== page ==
Sometimes the news is just odd as opposed to frightening, aggravating or both. So it is with this piece of it.
The Afican nation of Kenya, a place of unparalleled beauty, colonial era diversity, amazing animal life, and almost matchless corruption, has extended an invitation to America’s black people. It an invitation to “come home.” The pitch speaks to living the feeling of not having anyone look at you because everyone on the street already looks like you.
Ghana on the 400th anniversary of slave ships landing in the new world created a year of return. Some 126 new citizens were minted. Two years ago the NY Post did a feature on Black Americans moving or planing to move to various African nations. Most are still in the grand adventure mode. As one woman said, “To see everyone on the sidewalk, all the models on billboards, all government officials look like me…”
This feeling is real. Something that veteran Jewish visitors to Israel tell “newbies” is this. When you first get there and are talking on the street about let’s say anti-Semitism you will instinctively lower your voice. After a few days that no longer happens. Not only do most of the people on the street not understand what you’re saying because they speak Hebrew, most of the people don’t care what you’re saying because it isn’t an Israeli problem. A feeling quickly grows that you’re there with the family.
This is not entirely true in either case. Americans stick out and not just by language–dress, culture, and a score of other noticeable things. It doesn’t matter what color you are, everyone around you knows you’re not Israeli nor are you Kenyan. Other awareness is this. Yes for the most part everyone is glad you are there although some grind their teeth at the subsidies given to get you there and the tax monies spent to assimilate you. No one runs up to you on the street, embraces you, and tells you how glad they are you’re here. Be that as it may, to settle into a society that has a major component of your life as their life, is a feeling it takes some getting used to. It is a good feeling.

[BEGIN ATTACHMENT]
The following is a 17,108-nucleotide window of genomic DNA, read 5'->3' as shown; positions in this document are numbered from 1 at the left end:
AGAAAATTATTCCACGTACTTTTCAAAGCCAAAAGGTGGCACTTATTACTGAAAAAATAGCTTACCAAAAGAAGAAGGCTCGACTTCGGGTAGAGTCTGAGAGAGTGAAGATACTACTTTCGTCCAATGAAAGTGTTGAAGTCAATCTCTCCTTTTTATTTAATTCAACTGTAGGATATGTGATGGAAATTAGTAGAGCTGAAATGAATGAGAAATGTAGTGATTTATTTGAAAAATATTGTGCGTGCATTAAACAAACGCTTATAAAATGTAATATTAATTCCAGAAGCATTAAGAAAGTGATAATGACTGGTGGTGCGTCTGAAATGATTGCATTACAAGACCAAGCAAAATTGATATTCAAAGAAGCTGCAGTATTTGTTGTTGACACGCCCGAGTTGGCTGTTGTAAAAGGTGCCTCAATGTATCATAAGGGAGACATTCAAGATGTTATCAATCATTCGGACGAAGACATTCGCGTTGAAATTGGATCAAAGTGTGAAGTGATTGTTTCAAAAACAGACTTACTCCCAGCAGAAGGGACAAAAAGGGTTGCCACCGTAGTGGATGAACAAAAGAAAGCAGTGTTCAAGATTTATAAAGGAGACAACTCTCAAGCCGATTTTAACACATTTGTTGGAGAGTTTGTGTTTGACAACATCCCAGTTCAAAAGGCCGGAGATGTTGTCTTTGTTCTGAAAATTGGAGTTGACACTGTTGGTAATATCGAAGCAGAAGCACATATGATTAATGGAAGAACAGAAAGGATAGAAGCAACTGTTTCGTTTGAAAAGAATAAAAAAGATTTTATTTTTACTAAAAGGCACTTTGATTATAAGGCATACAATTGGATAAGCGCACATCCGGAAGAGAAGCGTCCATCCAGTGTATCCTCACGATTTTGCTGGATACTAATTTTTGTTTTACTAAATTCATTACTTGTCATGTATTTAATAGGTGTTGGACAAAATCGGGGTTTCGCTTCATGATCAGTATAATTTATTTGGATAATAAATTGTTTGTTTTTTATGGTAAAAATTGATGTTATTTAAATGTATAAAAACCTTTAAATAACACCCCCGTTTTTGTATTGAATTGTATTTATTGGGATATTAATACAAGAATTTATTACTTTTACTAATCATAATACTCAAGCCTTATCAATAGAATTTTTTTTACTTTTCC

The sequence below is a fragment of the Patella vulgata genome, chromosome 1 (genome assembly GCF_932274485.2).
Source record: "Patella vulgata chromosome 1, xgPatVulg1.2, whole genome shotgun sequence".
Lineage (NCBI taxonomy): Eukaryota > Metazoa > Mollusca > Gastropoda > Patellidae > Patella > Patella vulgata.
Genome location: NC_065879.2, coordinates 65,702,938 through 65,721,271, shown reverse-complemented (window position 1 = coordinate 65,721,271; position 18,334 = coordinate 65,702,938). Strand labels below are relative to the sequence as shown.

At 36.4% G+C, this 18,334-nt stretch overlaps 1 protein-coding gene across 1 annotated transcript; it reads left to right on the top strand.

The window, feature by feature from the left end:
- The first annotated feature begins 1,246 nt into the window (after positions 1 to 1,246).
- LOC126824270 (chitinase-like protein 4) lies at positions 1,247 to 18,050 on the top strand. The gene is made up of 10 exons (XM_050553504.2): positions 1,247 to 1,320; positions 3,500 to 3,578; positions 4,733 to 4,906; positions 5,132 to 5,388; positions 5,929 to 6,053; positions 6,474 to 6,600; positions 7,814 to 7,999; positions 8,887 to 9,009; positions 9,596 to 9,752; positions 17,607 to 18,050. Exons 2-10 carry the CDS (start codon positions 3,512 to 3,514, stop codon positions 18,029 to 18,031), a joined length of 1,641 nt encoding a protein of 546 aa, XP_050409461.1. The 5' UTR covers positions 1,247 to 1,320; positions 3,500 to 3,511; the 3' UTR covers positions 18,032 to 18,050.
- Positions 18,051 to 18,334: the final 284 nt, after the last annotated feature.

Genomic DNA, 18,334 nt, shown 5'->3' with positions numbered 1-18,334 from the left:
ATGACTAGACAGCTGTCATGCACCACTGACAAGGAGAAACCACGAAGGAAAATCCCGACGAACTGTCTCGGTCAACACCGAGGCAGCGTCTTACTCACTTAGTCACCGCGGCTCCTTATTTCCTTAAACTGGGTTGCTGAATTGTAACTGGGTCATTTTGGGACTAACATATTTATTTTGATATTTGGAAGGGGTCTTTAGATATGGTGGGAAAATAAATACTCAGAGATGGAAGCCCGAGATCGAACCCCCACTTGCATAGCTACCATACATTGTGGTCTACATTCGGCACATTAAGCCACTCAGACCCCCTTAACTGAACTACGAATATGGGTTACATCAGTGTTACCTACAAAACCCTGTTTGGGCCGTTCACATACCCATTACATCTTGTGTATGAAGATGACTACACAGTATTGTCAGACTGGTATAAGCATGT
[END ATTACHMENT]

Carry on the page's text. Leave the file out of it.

To stick with the Jews, Israel is not the only place that wants back Jews. A few years ago the King of Morocco re-extended his invitation to Moroccan Jews who fled Morocco to return “home” meaning of course Morocco. There were all kinds of enticements and promises. Syria tried that gambit once upon a time. Almost every country, I believe even Poland, has tried to get its Jews back from America. Even though Jews are… well Jews, with mostly ugly histories in the invitee countries, Jews a good producers. They are a solid middle class and they mostly behave themselves. When Nicaragua expelled its Jews, in a few years the economy crashed and with it came a wave of political and on-the-street anti-Semitism. Most of the Jews fled. The government tried desperately to bring them back. It was a “no go.”
But Kenya is determined. They have set aside 1,500 square miles for the building of American-like communities for American blacks. Now it isn’t a totally ridiculous idea. During the ’60’s, the Black Power Movement, and rise of the Nation of Islam, some blacks went from wearing African-style clothing to actually moving to various African nations. Some are still there.
But I wonder the reaction of teenagers when they look for basketball courts or realize no one cares about any sport accept soccer. How are young moms going to deal with learning what to feed their family and how to get them to eat it. Fashion is European–or native. People drive like maniacs. Red lights are a challenge not an command. In some places street sanitation is worse that it was/is in the darkest neighborhoods of the deep south. Lions, Tigers, and Elephants are cool–in zoos. Not so much when you run into them on that. outlier 1500 acre set-aside.
The bottom line here seems to be this for the average Jews and Blacks. Stay home. Dance with the devil you know. A colleague of mine told me of her extreme unhappiness and determination to move to France. To my surprise, I saw her a year later at a conference. She said, “I didn’t go. I realized when I packed up, I was packing up my troubles too, and would be taking them with me.” So, impossible though it seems at times, work on changing the system you know rather than go to a system that is going to try and change you–at least from my perspective.
Thoughts this week from Bill Gralnick are somewhat afield from his norm. They are sparked to the massive discontent finally being shown by America’s African-Americans. ‘worth thinking about. A little update, based on his book, “The War of the Itchy Balls and Other Tales from Brooklyn (Amazon.com kindle or paperback), he has been invited to be a columnist for he venerable Brooklyn Eagle. For reasons he’s not entirely sure of he has also been asked to write for the hometown news outlets in Coral Springs and Parkland, Florida. Hip-hip-hooray.
Bill’s musings can be found on his web-site: http://www.williamgralnickauthor.com
And he says, “Read! It’s good for both of us!”